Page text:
Advent musings…

I started to write this post a few days ago but got sidetracked with other things that needed to get done. Since then there have been a number of situations that have changed what I was thinking…

So here are some Advent musings–not in any particular order.

At this time when we are looking back in time to the birth of a baby in a stable in Bethlehem…and forward to a time when we will have learned how to accept each other and to live in a way that honors the birth of that child…I am grateful. Grateful for a safe place…for shelter and food…for family and friends. But along with that gratefulness, I find myself being challenged–challenged to live in a way that provides those same opportunities for others. It’s easy for me to “cocoon” myself–to not look too far outside my own connections…and to not see the great need.

I am grateful for the continuing survival of a young loved one who has had many issues to deal with in a short life. Some of those issues are not because of anything that child has done–but because of decisions others have made. Some of them are because of that one’s own unwise decisions…and have impacted future choices the child has. There have been times when I have wondered if that young person is going to make it to adulthood without landing in jail–or dying…and I have agonized over what the future holds. And yet I am aware that this young one–and others in my family–are supported not only by family of birth but also by a church family who cares deeply for many young people who are struggling with so many difficult decisions. In this time of Advent, I am reminded of the importance of community in helping all children become who they can be.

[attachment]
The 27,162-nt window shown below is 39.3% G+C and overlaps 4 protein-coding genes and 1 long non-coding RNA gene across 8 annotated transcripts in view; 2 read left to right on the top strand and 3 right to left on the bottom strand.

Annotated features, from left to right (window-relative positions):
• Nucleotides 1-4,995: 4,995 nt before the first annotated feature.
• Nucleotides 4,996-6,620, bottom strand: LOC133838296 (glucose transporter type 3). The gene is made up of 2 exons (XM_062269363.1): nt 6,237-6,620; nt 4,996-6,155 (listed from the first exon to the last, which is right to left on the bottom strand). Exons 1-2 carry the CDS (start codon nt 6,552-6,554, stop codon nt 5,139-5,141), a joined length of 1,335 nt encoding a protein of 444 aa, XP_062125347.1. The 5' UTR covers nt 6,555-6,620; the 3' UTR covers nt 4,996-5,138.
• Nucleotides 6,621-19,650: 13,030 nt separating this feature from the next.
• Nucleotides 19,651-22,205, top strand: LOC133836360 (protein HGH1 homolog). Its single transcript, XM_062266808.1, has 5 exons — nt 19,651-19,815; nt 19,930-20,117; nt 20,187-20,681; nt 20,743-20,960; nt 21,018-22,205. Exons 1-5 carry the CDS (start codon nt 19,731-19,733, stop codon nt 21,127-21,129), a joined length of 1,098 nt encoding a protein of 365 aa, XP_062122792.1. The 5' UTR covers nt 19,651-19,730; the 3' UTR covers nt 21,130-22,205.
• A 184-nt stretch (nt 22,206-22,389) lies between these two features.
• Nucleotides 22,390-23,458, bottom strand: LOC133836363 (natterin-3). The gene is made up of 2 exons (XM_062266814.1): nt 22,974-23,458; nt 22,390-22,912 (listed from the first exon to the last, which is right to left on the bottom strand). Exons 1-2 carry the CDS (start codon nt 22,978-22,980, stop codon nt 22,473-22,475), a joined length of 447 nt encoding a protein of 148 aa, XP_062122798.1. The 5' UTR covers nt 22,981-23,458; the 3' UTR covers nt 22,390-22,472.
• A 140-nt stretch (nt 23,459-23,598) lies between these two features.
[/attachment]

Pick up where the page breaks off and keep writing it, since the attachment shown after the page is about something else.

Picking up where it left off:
I’ve been enjoying watching an active 2-year-old play with her nativity creche. Her favorite figures have been the shepherd who is holding what she calls “momma sheep”…and the single “baby sheep.” They have wandered all over the house, and I am never sure where I am going to find them! The three kings have also traveled…and the angel has sometimes been with them, sometimes with the shepherd, and sometimes with the family. It’s been important to her that Mommy and Daddy and the baby are together–and that there are hugs and kisses between them. At times they have been scattered–and yet somehow they all find a way to get back together.

I have watched healing occur in part of my family that was deeply wounded by an unexpected death 11 years ago…a death that has, in many ways, made it difficult to rejoice in the Advent and Christmas seasons. While we lost one grandchild far too early then, we have been able to rejoice in the birth of a new little one on that same birthday…new life rising out of the ashes of sorrow and regret.

I went to an Advent concert the other night. It was a quiet and reflective concert–different from much of the music we hear this time of year, and yet such a beautiful reflection on all the aspects of this season. The words at first blush don’t seem to fit this season of Advent…and yet they are so appropriate during this time of waiting–waiting for healing…for wholeness…for getting together…

The words were found written on the wall of a concentration camp…a place where hope may have seemed useless. And yet…someone had hope for a better world–just as we are called to…and to work toward.

I believe in the sun, even when it is not shining.
I believe in love, even though I don’t feel it.
I believe in God, even when he is silent.